Ad-Express and Daily Iowegian, Centerville, IA

June 4, 2013

$500,000 donation for sustainable agriculture

The Daily Iowegian

---- — The recent announcement of a significant donation from philanthropist Morgan E. Cline is generating more good news for Centerville and Appanoose County.

Cline’s gift of $500,000 to Indian Hills Community College will facilitate the creation of what will be known as the Morgan E. Cline School of Sustainable Agriculture. The new project promises to catapult Indian Hills and the Centerville community to the forefront of food production in the Midwest, drawing attention from around the country.

The complex on the IHCC Centerville Campus will offer new cutting-edge opportunities for students and the community by creating a sustainable greenhouse operation. Once completed, the new complex, which will also include a welcome center, processing center and educational space, will offer a significant range of hands-on experiences and training for those interested in commercial and private food production. It will be a model for food production, becoming a huge asset to the community by generating college utilization and tourism.

Brydon Kaster, director of the new Morgan E. Cline School of Sustainable Agriculture, said, “Mr. Cline’s belief in our program will have an immediate and substantial impact on both our college and on the local community. Indian Hills has a number of academic and athletic programs that garner statewide, national and even international recognition. This project will be no different.

“People will travel to Centerville from around the country and, possibly, from around the world to see how they too might be able to create a sustainable greenhouse production business. And our current and future students will have a more diverse list of agronomy courses to choose from that will offer valuable hands-on experiences,” said Kaster.

IHCC students will be included in all stages of production and management. A student in the program will gain experience growing many different crops that could have a tremendous economic impact in the region. They will also be able to develop business plans for marketing the products that are grown. The facility will drastically change the level of retention for students as they will now have experiences that will directly coincide with the curriculum they are being exposed to.

This will be especially true for students who are new to agriculture. A typical week for a student will include classroom activities related to the current production stage in the greenhouse, followed by activities in the greenhouse to reinforce the concepts presented in class.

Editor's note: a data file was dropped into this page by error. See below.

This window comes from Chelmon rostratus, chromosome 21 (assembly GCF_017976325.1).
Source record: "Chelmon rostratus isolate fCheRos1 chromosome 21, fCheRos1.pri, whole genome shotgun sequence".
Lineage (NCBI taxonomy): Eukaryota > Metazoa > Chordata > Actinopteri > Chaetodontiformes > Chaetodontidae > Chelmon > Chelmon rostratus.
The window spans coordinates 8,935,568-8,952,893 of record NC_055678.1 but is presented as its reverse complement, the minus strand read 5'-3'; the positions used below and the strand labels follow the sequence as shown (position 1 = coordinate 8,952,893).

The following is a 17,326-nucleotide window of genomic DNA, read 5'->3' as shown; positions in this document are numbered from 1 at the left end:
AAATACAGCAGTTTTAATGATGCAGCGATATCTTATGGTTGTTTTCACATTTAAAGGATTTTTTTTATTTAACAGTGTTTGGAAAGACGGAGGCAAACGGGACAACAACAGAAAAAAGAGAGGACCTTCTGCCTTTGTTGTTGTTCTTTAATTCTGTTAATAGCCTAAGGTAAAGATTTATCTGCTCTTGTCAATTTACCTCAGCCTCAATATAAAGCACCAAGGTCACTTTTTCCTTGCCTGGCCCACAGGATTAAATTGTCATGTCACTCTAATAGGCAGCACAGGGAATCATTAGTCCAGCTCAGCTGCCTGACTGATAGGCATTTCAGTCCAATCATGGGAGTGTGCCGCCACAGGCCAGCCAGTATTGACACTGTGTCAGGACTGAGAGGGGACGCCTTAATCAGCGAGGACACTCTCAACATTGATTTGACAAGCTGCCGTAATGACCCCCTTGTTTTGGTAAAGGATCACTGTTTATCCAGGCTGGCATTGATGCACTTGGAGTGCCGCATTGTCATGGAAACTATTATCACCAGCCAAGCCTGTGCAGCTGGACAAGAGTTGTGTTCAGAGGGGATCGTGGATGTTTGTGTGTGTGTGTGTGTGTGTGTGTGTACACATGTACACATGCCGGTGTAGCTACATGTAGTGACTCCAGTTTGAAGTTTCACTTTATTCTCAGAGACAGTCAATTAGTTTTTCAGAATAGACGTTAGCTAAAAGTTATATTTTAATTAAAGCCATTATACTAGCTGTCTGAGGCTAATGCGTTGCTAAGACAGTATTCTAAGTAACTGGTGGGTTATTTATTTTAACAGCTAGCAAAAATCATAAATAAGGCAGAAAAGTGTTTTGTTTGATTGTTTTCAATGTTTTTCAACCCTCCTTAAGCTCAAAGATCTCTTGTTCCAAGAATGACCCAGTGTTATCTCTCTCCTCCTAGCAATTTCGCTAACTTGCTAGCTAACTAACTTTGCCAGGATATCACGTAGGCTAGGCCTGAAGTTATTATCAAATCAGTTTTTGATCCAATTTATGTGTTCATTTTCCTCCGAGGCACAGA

Appanoose County will also benefit in a number of ways. Those close to the project expect an increase in local entrepreneurship and jobs. Also, the college expects increased enrollment and there will be interesting educational opportunities for area residents.

The facility will offer a wide range of programs for those interested in sustainable agriculture, whether for personal gardening and consumption, or for commercial food production. These programs will help to develop the facility into a true community asset and a destination.

Now that the greenhouse project has been announced, there will be several events throughout the year that will be open to the public. One example would be a “Pick Your Plate Dinner” in which participants will meet for a tour of the facility and given a garden tote. During the tour participants will be able to pick fresh produce for their plate as they find items that appeal to them. After the tour, participants will move to the kitchen area for a fresh produce prep workshop in which best practices for preparing the various items will be shared. Attendees will then prepare their plate and enjoy.

Community members will also be able to gain valuable experience relevant to southern Iowa gardening with multiple backyard gardening classes scheduled during the year. Participants will gain experience with growing different crops and will be exposed to variations that occur throughout the growing season.

The facility will also be available for tours and should be of particular interest to area schools looking for educational excursions for their students.